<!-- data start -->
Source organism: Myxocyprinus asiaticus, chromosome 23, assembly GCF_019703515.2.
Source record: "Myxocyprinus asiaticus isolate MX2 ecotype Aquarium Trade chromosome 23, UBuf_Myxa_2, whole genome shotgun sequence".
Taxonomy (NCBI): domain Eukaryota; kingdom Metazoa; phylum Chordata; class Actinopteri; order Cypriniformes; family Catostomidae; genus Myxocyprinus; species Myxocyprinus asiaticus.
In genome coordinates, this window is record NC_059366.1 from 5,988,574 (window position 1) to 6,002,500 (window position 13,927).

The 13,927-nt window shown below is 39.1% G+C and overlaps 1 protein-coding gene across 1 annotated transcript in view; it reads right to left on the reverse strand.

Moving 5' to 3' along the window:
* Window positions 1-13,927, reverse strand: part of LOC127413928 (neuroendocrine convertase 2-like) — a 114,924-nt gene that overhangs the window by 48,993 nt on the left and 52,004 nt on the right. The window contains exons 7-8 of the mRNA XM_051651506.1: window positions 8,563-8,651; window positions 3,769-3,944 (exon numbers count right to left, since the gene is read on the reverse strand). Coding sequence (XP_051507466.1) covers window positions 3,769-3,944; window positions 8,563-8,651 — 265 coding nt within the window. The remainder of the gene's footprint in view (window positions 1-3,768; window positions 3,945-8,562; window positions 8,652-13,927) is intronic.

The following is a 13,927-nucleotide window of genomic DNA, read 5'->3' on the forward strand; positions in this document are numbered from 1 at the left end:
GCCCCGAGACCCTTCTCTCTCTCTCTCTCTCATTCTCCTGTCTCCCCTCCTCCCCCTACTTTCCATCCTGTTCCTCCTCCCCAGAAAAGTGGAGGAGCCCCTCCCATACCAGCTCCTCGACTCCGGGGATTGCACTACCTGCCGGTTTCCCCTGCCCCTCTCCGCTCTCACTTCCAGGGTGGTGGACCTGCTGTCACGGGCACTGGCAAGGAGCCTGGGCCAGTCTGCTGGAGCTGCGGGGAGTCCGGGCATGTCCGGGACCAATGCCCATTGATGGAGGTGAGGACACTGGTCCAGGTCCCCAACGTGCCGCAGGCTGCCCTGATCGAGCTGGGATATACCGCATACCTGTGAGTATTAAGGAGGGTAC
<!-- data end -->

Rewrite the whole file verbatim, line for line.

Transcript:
Source organism: Myxocyprinus asiaticus, chromosome 23, assembly GCF_019703515.2.
Source record: "Myxocyprinus asiaticus isolate MX2 ecotype Aquarium Trade chromosome 23, UBuf_Myxa_2, whole genome shotgun sequence".
Taxonomy (NCBI): domain Eukaryota; kingdom Metazoa; phylum Chordata; class Actinopteri; order Cypriniformes; family Catostomidae; genus Myxocyprinus; species Myxocyprinus asiaticus.
In genome coordinates, this window is record NC_059366.1 from 5,988,574 (window position 1) to 6,002,500 (window position 13,927).

The 13,927-nt window shown below is 39.1% G+C and overlaps 1 protein-coding gene across 1 annotated transcript in view; it reads right to left on the reverse strand.

Moving 5' to 3' along the window:
* Window positions 1-13,927, reverse strand: part of LOC127413928 (neuroendocrine convertase 2-like) — a 114,924-nt gene that overhangs the window by 48,993 nt on the left and 52,004 nt on the right. The window contains exons 7-8 of the mRNA XM_051651506.1: window positions 8,563-8,651; window positions 3,769-3,944 (exon numbers count right to left, since the gene is read on the reverse strand). Coding sequence (XP_051507466.1) covers window positions 3,769-3,944; window positions 8,563-8,651 — 265 coding nt within the window. The remainder of the gene's footprint in view (window positions 1-3,768; window positions 3,945-8,562; window positions 8,652-13,927) is intronic.

The following is a 13,927-nucleotide window of genomic DNA, read 5'->3' on the forward strand; positions in this document are numbered from 1 at the left end:
GCCCCGAGACCCTTCTCTCTCTCTCTCTCTCATTCTCCTGTCTCCCCTCCTCCCCCTACTTTCCATCCTGTTCCTCCTCCCCAGAAAAGTGGAGGAGCCCCTCCCATACCAGCTCCTCGACTCCGGGGATTGCACTACCTGCCGGTTTCCCCTGCCCCTCTCCGCTCTCACTTCCAGGGTGGTGGACCTGCTGTCACGGGCACTGGCAAGGAGCCTGGGCCAGTCTGCTGGAGCTGCGGGGAGTCCGGGCATGTCCGGGACCAATGCCCATTGATGGAGGTGAGGACACTGGTCCAGGTCCCCAACGTGCCGCAGGCTGCCCTGATCGAGCTGGGATATACCGCATACCTGTGAGTATTAAGGAGGGTAC